Book Review: Does It Fart?

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Does It Fart? The Definitive Field Guide to Animal Flatulence

Dani Rabaiotti and Nick Caruso
Illustrated by Ethan Kocak
Hachette Books
2018

“Unlike other primates, though, our species appears to experience emotions associated with our farts: namely shame, embarrassment, disgust, but also joy, schadenfreude (joy in other’s misfortune) or perhaps even delight.” (127)

 

Humans have a fascination with farts traversing space, time, and culture. Whether from an ancient Sumerian, Shakespeare, Mark Twain, or American cable television, fart jokes have been a staple in society. There have been book trilogies devoted to understanding farts (see Jim Dawson’s Who Cut the Cheese?, Blame it on the Dog, and Did Somebody Step on a Duck?). To this list, we can now add Does It Fart? The Definitive Field Guide to Animal Flatulence by ecologists Dani Rabaiotti and Nick Caruso. It started when Dani, on behalf of a family member, took to Twitter to ask snake biologist David Steen if snakes farted. He merely replied “<sigh> yes”. This question kicked off the hashtag #DoesItFart where science Twitter got together to see which animals did and did not fart, eventually leading to this book.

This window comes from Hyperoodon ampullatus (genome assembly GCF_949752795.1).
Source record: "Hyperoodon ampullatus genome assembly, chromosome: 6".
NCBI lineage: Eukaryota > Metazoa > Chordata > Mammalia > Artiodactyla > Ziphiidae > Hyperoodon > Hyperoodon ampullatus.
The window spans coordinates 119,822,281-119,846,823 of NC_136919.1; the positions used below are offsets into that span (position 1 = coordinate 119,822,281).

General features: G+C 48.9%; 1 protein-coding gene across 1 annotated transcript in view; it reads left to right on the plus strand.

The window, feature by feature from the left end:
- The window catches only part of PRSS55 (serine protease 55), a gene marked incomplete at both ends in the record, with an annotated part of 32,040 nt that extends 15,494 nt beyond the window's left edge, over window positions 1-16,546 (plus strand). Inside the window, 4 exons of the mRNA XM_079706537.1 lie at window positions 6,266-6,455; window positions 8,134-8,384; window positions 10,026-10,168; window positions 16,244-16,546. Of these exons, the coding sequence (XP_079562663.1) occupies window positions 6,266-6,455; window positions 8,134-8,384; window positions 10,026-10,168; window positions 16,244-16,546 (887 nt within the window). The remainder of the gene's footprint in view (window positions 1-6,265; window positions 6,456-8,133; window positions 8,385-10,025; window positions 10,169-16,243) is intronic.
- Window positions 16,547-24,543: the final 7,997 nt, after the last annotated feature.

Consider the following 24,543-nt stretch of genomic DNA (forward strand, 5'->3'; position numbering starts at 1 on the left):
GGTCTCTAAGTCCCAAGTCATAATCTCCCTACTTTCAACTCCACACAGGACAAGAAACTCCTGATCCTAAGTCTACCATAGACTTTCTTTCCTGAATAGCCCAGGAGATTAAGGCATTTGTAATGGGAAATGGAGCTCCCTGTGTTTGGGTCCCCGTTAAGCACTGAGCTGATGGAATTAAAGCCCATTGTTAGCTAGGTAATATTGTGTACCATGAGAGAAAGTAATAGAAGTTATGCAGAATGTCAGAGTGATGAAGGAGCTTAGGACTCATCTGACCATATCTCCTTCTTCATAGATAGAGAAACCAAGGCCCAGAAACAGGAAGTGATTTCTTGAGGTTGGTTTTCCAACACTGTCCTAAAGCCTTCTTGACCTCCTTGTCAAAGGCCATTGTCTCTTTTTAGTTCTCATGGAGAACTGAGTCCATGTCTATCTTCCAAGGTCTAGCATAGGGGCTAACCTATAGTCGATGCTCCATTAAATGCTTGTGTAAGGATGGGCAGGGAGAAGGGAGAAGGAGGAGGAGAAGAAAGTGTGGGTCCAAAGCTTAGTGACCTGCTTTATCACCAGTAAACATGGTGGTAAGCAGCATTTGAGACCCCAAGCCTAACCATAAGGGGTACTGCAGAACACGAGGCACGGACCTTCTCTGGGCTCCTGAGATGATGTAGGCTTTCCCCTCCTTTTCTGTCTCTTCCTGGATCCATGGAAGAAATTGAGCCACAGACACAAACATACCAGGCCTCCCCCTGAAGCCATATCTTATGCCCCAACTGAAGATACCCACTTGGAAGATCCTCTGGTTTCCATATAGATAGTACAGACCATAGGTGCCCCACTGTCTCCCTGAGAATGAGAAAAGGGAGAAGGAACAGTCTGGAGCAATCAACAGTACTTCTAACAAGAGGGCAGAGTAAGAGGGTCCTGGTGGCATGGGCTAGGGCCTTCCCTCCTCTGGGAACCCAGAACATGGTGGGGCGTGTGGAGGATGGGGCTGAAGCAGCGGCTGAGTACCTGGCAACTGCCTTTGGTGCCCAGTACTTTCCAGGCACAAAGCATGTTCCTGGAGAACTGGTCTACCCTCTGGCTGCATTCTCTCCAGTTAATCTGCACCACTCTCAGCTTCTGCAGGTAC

I followed the activity of this book on Twitter since last fall and was eagerly anticipating it release in the US this spring. It is unfortunate then to have been disappointed upon reading this book. The book is simply a list of whether certain animals fart or not, and if so, how they fart, which gets boring quite quickly if one is not too interested in the details of animal flatulence. Sure, some animals expel anal gas in interesting ways. The beaded lacewing uses farts to paralyze and kill its prey. Herring communicate through Fast Repetitive Ticks (aptly abbreviated to FRTs) created from gas expelled through anal ducts. But each fact is written as a fact: dryly without context. It seems as if the authors were trying, but unable, to break out of their academic shell.

Instead, the most surprising elements for me were the illustrations by Ethan Kocak. His distinctive style was quite fresh and funny, especially the expressions of each animal. One cannot help but love the dumb grin of the sand tiger shark as bubbles emerge from behind it or the pair of dolphins, one who eagerly farts while the other looks on in disgust as if to say “Really?”. The pure joy expressed in the illustrations were indeed the highlight. Ultimately, this was not a bad book. This book is exactly as its title says and subsequently reads as such. I was just hoping for a bit more humor or depth. While not particularly looking for a blast of wind, something more than a squeaker would have been nice.